I sold my Seattle Slew grandbaby last year at age 14 after years of him championing at AA and A shows on the West Coast. We had to do dental 2 times a year, but nothing else. He was sound, sound, sound and we won the hack at most shows. You don't ride the head and other than conformation classes, you aren't going to be marked down. It's the second parrot mouth horse I've owned and they were both lovely.


                        • #13
                          Both my horses are parrot mouthed.. as a matter of fact so am I..... Ha ha....

                          So I guess my answer would be yes.. as long as it didn't affect anything in particular.
                          Live in the sunshine.
                          Swim in the sea.
                          Drink the wild air.


                          • #14
                            I swear by my parrot mouth he's the best! Though the dentist bills can get a bit expensive if the teeth themselves are screwed.


                            "To accomplish great things we must not only act, but dream; not only plan, but also believe."


                            • #15
                              we have a parrot mouth horse. It's not a big deal at all really. He is a HUGE TB and is our most athletic and talented horses- he would be a great show horse but that's not his job. He is 17 now and his parrot mouth has actually gotten way better.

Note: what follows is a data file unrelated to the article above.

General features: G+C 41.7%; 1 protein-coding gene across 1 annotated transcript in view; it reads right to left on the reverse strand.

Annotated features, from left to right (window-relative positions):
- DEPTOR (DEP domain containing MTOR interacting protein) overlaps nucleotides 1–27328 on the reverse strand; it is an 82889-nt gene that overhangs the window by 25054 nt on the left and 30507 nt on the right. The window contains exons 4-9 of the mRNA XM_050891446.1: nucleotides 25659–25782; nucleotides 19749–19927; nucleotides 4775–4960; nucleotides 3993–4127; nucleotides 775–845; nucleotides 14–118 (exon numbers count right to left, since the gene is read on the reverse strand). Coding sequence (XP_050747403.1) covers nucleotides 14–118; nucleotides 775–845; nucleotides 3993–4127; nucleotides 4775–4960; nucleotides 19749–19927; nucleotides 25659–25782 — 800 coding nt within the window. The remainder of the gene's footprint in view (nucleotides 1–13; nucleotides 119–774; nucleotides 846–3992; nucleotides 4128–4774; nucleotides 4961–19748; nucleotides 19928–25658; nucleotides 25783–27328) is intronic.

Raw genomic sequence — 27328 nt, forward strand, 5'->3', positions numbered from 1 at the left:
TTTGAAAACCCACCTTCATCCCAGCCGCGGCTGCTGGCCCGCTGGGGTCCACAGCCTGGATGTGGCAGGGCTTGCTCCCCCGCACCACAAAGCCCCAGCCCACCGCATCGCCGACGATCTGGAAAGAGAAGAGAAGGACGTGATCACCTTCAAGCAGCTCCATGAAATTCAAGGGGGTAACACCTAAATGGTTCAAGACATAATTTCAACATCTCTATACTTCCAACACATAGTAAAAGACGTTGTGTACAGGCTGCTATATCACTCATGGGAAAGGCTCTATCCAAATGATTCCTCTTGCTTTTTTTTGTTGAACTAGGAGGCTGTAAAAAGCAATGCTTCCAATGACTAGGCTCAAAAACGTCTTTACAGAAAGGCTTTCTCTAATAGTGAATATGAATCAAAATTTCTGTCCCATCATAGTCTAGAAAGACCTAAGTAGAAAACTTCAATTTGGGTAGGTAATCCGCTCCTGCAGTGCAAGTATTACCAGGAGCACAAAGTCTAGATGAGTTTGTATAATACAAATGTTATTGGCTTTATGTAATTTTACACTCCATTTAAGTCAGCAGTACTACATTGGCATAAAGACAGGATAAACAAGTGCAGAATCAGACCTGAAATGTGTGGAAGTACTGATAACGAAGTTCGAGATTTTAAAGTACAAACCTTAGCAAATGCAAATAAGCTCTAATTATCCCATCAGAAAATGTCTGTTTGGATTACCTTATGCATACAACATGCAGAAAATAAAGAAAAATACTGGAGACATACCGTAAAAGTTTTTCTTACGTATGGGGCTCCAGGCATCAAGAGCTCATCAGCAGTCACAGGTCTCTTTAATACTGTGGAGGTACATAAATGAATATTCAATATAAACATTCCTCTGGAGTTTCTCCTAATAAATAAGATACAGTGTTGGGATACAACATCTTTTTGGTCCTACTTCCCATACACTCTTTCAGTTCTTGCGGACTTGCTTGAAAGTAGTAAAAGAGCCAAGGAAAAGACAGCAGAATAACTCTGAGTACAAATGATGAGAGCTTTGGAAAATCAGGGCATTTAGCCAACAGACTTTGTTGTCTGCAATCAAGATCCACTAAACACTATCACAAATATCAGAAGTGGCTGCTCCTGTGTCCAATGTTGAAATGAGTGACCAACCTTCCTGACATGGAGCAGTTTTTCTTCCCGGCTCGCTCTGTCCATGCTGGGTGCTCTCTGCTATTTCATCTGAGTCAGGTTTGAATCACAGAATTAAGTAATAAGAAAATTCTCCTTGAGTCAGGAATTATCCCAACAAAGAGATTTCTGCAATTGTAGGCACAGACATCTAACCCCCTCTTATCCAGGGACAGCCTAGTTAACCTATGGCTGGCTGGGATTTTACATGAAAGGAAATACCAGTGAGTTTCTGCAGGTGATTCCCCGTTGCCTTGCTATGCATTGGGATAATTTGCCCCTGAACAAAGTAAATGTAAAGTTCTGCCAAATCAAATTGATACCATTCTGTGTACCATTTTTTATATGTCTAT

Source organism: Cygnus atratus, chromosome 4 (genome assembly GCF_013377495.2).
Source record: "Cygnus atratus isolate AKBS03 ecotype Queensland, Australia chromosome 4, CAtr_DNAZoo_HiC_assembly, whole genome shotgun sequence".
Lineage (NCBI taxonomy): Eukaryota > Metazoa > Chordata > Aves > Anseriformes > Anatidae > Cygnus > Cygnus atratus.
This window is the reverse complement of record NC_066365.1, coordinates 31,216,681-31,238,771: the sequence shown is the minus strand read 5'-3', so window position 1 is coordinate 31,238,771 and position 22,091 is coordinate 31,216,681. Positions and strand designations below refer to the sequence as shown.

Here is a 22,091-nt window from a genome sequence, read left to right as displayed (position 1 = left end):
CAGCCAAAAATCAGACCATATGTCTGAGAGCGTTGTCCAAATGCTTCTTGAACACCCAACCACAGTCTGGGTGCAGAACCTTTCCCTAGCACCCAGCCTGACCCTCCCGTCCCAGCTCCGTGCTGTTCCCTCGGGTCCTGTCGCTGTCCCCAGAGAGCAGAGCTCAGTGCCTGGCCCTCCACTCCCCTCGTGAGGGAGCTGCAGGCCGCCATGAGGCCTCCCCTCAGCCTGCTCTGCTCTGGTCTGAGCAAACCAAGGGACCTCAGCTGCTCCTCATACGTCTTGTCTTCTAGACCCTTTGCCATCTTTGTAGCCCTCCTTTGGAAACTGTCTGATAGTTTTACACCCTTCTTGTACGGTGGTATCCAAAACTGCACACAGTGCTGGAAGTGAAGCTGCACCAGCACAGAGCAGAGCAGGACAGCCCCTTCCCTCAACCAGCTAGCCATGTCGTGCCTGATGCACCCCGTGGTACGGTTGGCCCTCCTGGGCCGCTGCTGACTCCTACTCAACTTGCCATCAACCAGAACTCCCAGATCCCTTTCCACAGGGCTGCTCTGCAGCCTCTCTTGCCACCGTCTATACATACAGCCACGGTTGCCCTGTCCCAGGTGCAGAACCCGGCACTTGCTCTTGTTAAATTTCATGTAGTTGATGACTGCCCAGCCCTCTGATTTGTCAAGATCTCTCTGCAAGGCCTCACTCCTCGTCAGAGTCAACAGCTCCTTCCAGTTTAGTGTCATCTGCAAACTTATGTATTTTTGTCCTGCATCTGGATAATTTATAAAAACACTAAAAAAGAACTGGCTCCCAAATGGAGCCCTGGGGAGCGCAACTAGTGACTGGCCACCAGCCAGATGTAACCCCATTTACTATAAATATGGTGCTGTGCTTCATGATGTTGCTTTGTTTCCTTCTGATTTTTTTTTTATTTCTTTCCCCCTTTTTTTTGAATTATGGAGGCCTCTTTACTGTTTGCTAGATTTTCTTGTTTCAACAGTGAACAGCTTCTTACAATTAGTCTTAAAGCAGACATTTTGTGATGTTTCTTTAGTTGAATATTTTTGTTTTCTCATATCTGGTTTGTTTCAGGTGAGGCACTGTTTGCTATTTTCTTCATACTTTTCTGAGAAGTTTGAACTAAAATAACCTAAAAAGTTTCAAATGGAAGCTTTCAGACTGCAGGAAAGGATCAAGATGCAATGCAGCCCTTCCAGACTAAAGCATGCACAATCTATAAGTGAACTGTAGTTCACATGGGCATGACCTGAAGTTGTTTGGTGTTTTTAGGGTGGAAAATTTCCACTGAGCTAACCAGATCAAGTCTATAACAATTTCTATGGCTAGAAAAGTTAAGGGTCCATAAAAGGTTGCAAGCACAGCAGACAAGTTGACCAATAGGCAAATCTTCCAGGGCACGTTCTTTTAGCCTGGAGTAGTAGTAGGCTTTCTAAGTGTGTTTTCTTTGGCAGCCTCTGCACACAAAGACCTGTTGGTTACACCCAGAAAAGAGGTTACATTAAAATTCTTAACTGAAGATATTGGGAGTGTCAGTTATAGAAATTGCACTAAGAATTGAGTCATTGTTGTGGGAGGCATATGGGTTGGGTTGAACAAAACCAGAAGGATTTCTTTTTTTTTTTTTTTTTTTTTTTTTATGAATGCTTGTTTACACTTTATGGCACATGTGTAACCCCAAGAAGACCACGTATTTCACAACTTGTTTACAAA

As for feeding, we really haven't had much issue with it. He is a sloppy grain spiller anyway, but we don't do anything special with him.


                              • #16
                                I had one in my barn that was a mess and always, always hard to keep weight on. It didn't help that the his owners were totally snowed by the crook they had previously boarded with who billed them for the dentist, but never actually had the dentist do the horse. He got much better, weight wise, once we got his mouth in a little more respectable condition, but he was going to need VERY consistent, VERY good care to stay that way. However, he was extreme. Bad, bad parrot mouth, but his teeth didn't line up left to right, either (they got snowed when they bought him, too....they were crook magnets for some reason).

                                Anyway, since I typically look at green horses for myself, I probably wouldn't be wild about a parrot mouth baby. I wouldn't say I'd completely rule it out, but I would have to be giddy with joy otherwise over the horse to over look it. If I was looking for something going, though, for a client or whatever, and it fit the bill otherwise, I probably wouldn't worry too much (unless its mouth looked like the one I mentioned!).


                                • #17
                                  If it is significant enough to be noted on your prepurchase/vet exam, it may put restrictions on insurance coverage for colic and other issues. This may not be a problem for you, but it was an unexpected surprise to me. Having said that, never had any problems with my horse.


                                  • #18
                                    Sure. Just as long as I know how to feed him...


                                    • #19
                                      with horses, pretty is as pretty does. if that horse does everytrhing or enough of what you're looking for in a horse, buy it. We had one that showed in children's hunters and won about every time he walked in the ring.